The response to the article on “Homeschoolers are Only Good for Cleaning Toilets” drew a huge response from homeschool students and parents from all over the country. It was also picked up by other web sites and homeschool organizations.
I am amazed at the wonderful accomplishments of so many young people and the dedication of their parents. The e-mailer who made the “cleaning toilets” remark has no idea how diverse, accomplished, and hard working the homeschool community is. Facts are irrelevant to his atheist mindset.
There many famous people who were homeschooled.
For months I received emails from him issuing challenges demanding I refute his claims that Jesus never existed, the Passover never happened, and, for example, there’s a contradiction in the stories about Jabin in Joshua 11:1–11 and another Jabin in Judges 4:23. Why he sees these two stories as contradictory is beyond me. There could have been two people named Jabin, the Jabin of Judges 4 being a descendant of the Jabin of Joshua 11. Jabin might have been a ruling title like Herod, Pharaoh, and Caesar, which are used multiple times in the Bible.
Gleason L. Archer identifies “about twenty-seven different individuals mentioned in the Old Testament bearing the name Zechariah,” ((Gleason L. Archer, Encyclopedia of Bible Difficulties (Grand Rapids, MI: Zondervan, 1982), 338.)) while R. T. France says, “there are thirty.” ((R. T. France, The Gospel of Matthew (Grand Rapids, MI: Eerdmans, 2007), 881.)) “The most frequently occurring personal name in the Bible is Zechariah (also spelled Zachariah or in the New Testament as Zacharias). At least thirty kings, princes, priests, prophets, servants, sons, trumpet players, and gatekeepers claim this name, which means ‘Jehovah remembers.’” ((18. Lynne Hilton Wilson, “The Confusing Case of Zacharias,” in Religious Educator 14:2 (2013), 107–123.))
Why would a biblical editor allow such a noticeable contradiction? He wouldn’t because it’s not a contradiction.
My early emails attempted to engage him in reasonable debate. I found out early, however, that counter evidence means nothing to him, and I mean nothing. His idea of a “refutation” is to “throw the elephant,” that is, pile on selectively chosen evidence that often tells only one side of the story, to use fabricated “evidence” lifted from no-name internet sites, refuse to acknowledge any counter evidence, and misstate the nature of the debate.
In some cases, I have found that he is not at all familiar with the subject under discussion. The issue of homeschooling is a case in point. Here is his response to the comments posted in response to his charge that homeschoolers will only be good for cleaning toilets and mowing lawns:
Gary, how is it that for months there are maybe six or seven people posting on your blog total? Then all of a sudden Gary needs to prove a point, needs the old strength in numbers Christian ploy, and calls on all these invisible people to support his claims about home schooling. How many of those posts were written by real people and how many did you forge yourself? All of them? I bet not more than two or three of those posts are authentic. The rest of them sound too much like you phony. How low will you stoop, how many lies will you tell, how much crap will you shovel out of your frustration with not being able to burn me at the stake? You’ve hit a new low loser. What a fake and a phony.
I anticipated this reaction. It’s typical of the way he argues by refusing to deal with counter evidence. I’ve never asked anyone to respond to an article in this way. The original article struck a nerve in a community that is under appreciated, often misunderstood, and regularly maligned.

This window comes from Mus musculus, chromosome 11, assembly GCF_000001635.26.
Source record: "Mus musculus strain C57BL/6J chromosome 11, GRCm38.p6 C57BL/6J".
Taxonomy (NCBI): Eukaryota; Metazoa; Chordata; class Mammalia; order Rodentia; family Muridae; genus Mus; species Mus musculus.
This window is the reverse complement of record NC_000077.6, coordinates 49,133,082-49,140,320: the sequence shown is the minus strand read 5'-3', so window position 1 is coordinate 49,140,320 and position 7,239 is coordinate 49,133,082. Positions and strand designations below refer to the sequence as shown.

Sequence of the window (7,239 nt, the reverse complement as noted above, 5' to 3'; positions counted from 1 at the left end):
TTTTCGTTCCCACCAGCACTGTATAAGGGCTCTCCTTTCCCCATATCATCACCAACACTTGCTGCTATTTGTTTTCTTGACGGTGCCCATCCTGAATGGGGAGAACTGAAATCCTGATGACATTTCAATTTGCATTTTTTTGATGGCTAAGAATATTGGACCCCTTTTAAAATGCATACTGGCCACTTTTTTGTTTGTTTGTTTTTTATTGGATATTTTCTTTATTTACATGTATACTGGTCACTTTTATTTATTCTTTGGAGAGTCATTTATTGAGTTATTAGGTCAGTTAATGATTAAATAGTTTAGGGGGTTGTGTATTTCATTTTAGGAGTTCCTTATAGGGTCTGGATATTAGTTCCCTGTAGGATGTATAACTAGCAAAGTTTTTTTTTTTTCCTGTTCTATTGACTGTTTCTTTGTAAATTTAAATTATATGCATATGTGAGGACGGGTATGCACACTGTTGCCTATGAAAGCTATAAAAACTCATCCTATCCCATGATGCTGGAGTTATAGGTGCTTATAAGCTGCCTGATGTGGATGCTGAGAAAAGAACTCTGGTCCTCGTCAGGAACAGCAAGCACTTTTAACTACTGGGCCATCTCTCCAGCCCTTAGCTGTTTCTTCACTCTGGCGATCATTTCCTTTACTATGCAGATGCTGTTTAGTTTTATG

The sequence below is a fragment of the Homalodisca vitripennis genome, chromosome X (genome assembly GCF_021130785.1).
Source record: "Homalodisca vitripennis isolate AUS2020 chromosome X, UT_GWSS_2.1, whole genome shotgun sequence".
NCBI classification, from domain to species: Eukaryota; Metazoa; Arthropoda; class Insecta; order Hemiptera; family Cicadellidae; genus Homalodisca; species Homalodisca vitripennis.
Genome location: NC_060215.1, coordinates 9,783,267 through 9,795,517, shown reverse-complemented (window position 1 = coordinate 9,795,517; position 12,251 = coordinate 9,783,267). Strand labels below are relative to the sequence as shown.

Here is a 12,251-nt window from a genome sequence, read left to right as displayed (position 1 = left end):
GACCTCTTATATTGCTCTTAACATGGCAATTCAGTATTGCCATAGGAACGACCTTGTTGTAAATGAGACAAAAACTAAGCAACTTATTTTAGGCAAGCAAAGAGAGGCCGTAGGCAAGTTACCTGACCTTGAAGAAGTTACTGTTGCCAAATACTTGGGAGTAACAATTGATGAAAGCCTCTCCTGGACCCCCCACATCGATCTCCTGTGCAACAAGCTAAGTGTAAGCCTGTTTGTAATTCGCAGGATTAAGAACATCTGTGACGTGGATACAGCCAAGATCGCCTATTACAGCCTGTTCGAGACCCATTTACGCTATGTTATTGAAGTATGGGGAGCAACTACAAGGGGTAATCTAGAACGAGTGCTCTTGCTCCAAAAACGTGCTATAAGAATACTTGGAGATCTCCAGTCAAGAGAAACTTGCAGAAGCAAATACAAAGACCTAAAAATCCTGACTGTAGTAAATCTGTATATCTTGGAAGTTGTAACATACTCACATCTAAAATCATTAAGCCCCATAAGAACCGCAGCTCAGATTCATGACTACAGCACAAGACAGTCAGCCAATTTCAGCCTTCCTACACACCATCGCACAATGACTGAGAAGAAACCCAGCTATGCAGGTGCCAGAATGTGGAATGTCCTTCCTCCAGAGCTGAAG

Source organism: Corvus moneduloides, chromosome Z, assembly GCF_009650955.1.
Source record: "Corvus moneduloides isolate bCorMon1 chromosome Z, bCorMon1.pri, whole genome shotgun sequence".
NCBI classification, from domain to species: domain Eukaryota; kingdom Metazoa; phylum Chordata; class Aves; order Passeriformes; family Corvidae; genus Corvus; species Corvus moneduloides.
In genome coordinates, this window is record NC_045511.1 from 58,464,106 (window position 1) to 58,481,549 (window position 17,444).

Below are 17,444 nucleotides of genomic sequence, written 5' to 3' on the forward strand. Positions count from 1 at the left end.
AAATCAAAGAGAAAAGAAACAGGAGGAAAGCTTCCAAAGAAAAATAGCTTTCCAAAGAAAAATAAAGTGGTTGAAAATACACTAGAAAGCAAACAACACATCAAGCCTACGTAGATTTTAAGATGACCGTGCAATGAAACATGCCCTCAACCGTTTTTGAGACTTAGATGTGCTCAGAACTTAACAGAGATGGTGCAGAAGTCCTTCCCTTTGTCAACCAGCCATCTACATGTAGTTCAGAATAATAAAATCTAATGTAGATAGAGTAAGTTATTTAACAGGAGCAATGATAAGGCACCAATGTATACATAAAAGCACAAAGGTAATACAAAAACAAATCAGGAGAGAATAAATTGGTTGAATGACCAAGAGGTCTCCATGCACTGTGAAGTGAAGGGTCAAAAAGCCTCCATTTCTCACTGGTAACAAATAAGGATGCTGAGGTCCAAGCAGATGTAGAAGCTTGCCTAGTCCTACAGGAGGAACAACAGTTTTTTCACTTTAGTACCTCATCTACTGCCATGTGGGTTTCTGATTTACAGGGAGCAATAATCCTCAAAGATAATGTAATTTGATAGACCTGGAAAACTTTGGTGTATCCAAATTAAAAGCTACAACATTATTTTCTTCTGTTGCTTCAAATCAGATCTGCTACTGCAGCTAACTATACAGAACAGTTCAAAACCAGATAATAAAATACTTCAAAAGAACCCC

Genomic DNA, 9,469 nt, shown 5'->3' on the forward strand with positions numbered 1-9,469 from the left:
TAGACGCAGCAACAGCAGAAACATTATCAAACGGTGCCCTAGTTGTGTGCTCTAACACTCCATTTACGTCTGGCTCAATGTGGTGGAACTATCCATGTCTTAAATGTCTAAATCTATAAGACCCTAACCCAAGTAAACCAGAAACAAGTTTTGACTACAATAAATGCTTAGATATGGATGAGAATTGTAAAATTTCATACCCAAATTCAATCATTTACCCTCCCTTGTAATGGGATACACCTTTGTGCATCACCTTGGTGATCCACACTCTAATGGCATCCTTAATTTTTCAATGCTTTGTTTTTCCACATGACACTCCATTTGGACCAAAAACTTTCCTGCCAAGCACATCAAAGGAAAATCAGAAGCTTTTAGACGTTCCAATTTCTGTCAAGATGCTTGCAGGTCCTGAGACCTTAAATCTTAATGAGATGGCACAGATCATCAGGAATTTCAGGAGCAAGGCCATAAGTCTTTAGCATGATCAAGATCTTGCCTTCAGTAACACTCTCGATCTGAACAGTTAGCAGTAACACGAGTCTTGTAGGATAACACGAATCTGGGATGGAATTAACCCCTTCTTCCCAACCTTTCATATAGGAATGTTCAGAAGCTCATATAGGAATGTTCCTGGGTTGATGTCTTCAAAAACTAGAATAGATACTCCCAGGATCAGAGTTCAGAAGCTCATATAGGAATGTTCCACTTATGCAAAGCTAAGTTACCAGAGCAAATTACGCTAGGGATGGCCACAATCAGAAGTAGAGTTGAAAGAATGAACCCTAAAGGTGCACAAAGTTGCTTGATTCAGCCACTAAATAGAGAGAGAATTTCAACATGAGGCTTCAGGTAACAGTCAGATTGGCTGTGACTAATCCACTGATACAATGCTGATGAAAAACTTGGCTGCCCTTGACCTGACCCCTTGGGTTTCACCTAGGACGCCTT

The atheist has a worldview to defend, and he will defend it at all costs, and contrary evidence be damned. Sir Arthur Eddington describes our e-mailer’s methodology quite well in his book The Philosophy of Physical Science: “What my net can’t catch isn’t fish.” Since the emails from homeschoolers do not conform to his preconceived ideas about homeschoolers, our e-mailer must conclude that they are fraudulent. They aren’t fish. To admit otherwise would be to question the operating assumptions of his worldview.
Instead of admitting he was wrong, he accuses me of lying, of manufacturing more than 100 emails! Now, if this is the way he handles evidence that is current and easily verifiable, can you imagine how he goes about dealing with historical evidence that is 2,000 to 3,000 years old?
My previous article was a test case to demonstrate how some people argue for their position. Facts are not neutral. They are always interpreted. So, what’s generally the next step taken by someone who doesn’t like the results of the facts? Name calling. We see it in political debates all the time. He’s a racist. She’s anti-Semitic. They’re “homophobes.” Conservatives are fascists. ((There’s an interesting exchange that takes place between the late George Carlin (1937–2008) and libertarian James Glassman on HBO’s Real Time with Bill Maher (September 9, 2005) where the fascist card is pulled by Carlin. As usual, it’s a substitute for real argument. It’s reproduced in Jonah Goldberg, Liberal Fascism: The Secret History of the American Left from Mussolini to the Politics of Meaning.)) He’s a Nazi.
But our e-mailer has gone a step beyond generalizations. Here’s his latest: “Gary do you deny any connection to the American Nazi Party? Be careful how you answer. I’ve done some research on you liar.” Of course, there’s no reason to be careful since the answer is no, and he knows it. When a debate is about to be lost, you can almost predict that the race, fascist, anti-Semitism, and Nazi cards will be played. When that happens, you know your opposition is holding “aces and eights,” the dead man’s hand.